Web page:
Tuesday, June 28, 2016

Why I didn't join the SCA

I didn't go to the 50th anniversary celebration of the Society for Creative Anachronism, but I did contribute some of my recollections of my very early days in the organization.  Flieg was kind enough to present it three times at the event.  For those who missed it, here is my story of:

I wasn't interested in the SCA – I was a fan

By Steve Muhlberger (Finnvarr de Taahe)

This is a story about how I didn't join the SCA. It might be more accurate to say that it's about how I passed on plenty of opportunities to get in on the ground floor.
We can argue about where the ground floor is but I'll just say that I did not go to the first tournament and I didn't attend a West kingdom event until 1975.
Let's start in 1967 when I moved from Ohio to New Jersey. This made it possible for me to go to the World Science Fiction Convention in New York that year. I was in heaven! While I was there I picked up a lot of free fanzines and announcements of various sorts and bought a few books as well. One of the fanzines was a one-page newsletter that older science-fiction fans will know went on to greater things. It was Locus number one. And in that fanzine was an announcement that there would be a meeting in New York City with the intention of founding an East Kingdom of the Society for Creative Anachronism. I looked at it said something like, "huh" and paid no further attention. I was not interested.  I was a science fiction fan.
While at the convention I joined the next year's worldcon, called Baycon. It was taking place in Berkeley on Labor Day weekend of 1968,and those who were lucky enough to go had a great old time. Part of the festivities was a tournament put on by the SCA and lots of people were very impressed. Some of them went home and started working on creating their own branches of the SCA.
I was not part of this. I didn't have the money to go to Berkeley so what I got out of it were the handouts that all convention members got in person or by mail. One of them was a guide to the Current Middle Ages, a very practical little booklet written by the SCA which showed how you could put on a tournament in your backyard. I looked at it, said something like "huh, " and thought no more about it. I wasn't interested.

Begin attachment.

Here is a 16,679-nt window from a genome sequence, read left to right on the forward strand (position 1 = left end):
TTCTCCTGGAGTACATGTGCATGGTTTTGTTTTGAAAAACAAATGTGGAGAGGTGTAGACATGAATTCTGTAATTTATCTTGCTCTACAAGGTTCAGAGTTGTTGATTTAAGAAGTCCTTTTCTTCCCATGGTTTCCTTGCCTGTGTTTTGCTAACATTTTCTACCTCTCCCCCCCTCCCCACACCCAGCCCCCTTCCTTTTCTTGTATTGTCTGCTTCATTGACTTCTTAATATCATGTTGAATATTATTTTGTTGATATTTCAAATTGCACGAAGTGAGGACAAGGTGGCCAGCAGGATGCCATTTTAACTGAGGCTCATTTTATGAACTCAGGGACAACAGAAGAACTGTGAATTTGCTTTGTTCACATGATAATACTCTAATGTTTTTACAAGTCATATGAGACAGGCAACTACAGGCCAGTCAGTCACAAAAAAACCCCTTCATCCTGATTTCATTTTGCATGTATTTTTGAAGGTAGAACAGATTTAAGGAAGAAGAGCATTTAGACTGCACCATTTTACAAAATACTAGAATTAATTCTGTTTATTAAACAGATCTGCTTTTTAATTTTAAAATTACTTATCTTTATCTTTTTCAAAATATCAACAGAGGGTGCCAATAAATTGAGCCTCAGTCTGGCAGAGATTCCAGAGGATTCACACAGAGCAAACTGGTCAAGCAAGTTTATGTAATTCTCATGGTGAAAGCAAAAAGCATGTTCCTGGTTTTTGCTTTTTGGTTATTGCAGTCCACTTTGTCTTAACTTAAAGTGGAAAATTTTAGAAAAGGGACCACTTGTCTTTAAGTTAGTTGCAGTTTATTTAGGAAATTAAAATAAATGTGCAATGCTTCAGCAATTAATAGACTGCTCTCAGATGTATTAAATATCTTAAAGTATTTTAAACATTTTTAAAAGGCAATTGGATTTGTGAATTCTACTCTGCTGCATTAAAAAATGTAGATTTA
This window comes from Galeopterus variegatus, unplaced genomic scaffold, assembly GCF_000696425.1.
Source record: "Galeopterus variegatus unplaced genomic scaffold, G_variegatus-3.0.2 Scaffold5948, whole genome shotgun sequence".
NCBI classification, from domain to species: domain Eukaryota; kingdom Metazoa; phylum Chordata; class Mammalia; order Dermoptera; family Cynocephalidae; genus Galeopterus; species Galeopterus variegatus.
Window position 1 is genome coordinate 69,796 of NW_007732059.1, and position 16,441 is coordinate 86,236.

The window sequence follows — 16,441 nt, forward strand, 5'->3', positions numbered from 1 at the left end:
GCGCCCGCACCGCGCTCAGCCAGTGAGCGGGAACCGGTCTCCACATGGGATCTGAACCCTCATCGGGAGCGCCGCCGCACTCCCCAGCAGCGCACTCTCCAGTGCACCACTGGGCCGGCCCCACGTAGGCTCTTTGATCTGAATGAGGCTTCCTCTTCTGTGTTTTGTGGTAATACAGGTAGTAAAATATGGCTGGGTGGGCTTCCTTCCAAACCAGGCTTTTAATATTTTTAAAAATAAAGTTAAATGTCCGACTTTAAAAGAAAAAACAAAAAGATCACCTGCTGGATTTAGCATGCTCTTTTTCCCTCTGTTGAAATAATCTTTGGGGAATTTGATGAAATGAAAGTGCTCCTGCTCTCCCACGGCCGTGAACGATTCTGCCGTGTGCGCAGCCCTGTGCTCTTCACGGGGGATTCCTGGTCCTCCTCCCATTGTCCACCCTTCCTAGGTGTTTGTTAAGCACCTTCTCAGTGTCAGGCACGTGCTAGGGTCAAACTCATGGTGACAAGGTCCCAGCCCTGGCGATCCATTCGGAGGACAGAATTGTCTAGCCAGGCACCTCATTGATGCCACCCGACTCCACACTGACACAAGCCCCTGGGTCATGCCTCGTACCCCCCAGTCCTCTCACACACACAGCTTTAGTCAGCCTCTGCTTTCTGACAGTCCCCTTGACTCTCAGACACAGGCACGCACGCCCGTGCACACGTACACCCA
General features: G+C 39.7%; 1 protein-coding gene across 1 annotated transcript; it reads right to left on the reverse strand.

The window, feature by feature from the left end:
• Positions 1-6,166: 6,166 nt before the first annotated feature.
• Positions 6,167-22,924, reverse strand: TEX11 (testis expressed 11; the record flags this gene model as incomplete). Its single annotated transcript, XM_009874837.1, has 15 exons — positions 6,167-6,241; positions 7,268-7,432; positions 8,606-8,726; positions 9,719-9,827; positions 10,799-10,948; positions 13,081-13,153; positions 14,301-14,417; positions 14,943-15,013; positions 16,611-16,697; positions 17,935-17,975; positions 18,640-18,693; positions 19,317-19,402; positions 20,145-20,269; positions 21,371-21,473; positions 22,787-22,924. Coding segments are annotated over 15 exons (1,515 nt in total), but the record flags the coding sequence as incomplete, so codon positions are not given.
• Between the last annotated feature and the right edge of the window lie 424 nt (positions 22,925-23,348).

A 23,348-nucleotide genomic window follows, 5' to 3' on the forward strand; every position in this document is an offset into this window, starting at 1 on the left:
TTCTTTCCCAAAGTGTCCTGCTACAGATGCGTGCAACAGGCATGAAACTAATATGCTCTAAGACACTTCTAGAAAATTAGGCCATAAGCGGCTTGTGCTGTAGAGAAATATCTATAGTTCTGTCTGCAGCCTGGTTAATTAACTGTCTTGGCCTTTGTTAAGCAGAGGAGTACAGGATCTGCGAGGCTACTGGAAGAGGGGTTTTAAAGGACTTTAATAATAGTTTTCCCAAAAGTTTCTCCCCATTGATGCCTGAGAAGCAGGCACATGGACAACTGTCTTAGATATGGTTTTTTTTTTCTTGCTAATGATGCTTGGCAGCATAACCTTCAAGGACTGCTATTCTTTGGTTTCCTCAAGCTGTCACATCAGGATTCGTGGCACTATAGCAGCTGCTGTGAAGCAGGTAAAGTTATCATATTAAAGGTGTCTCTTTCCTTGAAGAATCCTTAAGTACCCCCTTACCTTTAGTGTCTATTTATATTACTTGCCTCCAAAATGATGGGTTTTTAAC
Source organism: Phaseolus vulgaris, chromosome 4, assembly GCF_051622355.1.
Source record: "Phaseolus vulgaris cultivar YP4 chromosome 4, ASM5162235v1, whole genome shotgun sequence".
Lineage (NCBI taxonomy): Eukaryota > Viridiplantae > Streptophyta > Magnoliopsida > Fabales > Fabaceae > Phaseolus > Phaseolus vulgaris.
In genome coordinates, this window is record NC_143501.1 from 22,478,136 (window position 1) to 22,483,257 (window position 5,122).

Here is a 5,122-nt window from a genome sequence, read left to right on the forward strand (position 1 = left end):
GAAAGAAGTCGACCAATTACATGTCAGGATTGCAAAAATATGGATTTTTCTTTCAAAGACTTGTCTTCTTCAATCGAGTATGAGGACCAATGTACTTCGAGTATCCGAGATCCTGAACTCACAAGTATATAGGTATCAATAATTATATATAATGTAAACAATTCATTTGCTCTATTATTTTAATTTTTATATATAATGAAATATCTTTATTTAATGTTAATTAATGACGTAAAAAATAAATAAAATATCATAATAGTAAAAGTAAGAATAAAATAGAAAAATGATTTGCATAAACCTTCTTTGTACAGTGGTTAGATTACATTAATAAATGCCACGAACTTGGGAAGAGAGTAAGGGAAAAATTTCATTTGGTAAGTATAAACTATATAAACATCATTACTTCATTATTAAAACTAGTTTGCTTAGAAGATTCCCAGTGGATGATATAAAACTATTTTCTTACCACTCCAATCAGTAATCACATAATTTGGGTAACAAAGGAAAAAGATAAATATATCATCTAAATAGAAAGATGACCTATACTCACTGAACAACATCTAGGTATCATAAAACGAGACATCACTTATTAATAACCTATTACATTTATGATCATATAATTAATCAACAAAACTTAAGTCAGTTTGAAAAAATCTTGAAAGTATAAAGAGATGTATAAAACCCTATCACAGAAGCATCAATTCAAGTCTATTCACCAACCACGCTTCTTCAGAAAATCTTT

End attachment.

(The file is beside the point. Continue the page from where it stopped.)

A few weeks after Baycon I started at Michigan State University where I joined the Tolkien Fellowship – something that made me deliriously happy . Other Tolkien fans! At least two of the members, Tracy Brown and Bob McNish, had been at the Baycon and had taken pictures of the tournament. They were trying to sell their friends on the idea of putting on a tournament in East Lansing. They didn't have any luck. Me, I looked at the pictures, said something like "huh," and thought no more about it. I was not interested.
The next year, 1969, I had a bit more money and I got to go to St. LouisCon. Part of this worldcon was the coronation of the first king and queen of the Middle Kingdom. Representatives from both East and West were there to take part, or as they saw it, run the show. For various reasons there was a long delay and several times my friends and I walked through the room meant for the coronation and glanced at people in medieval customs. There weren't very many of them. We didn't even stop to ask them about it. We were off to panels or the book  room or something else more standard and science-fictiony. It's probably just as well I didn't try to get interested because the conflict between the two senior kingdoms over running  the coronation might've turned me off. On this occasion I didn't even say "huh", and I certainly thought no more about it. I was still not interested.
That fall I was back at Michigan State having more fun than ever with the science fiction and fantasy clubs. They were pretty big by now and we had a lot of energy. As Halloween approached, many of us decided to dress up. There was not a lot of consultation about what would be fun and appropriate, but when we got together it turned out that a whole bunch of us had adopted sword and sorcery personas. And then, seeing her opportunity, Signy Dimraedela (Tracy Brown) stepped forward with her Baycon photos in hand, and said wouldn't it be interesting if we did a medieval tournament SCA style? And suddenly I was interested. As were a whole bunch of other people. And that was the beginning of the barony of North Woods, one of the earliest and most dynamic  Middle Kingdom groups.
And that's the story of how I was not interested in joining the SCA.


  1. Annabelle Fitzsimmons11:26 am

    Thank you for posting this. I had the privilege of heading Duke Frederick present this at SCA 50 Year, and am happy to see it posted.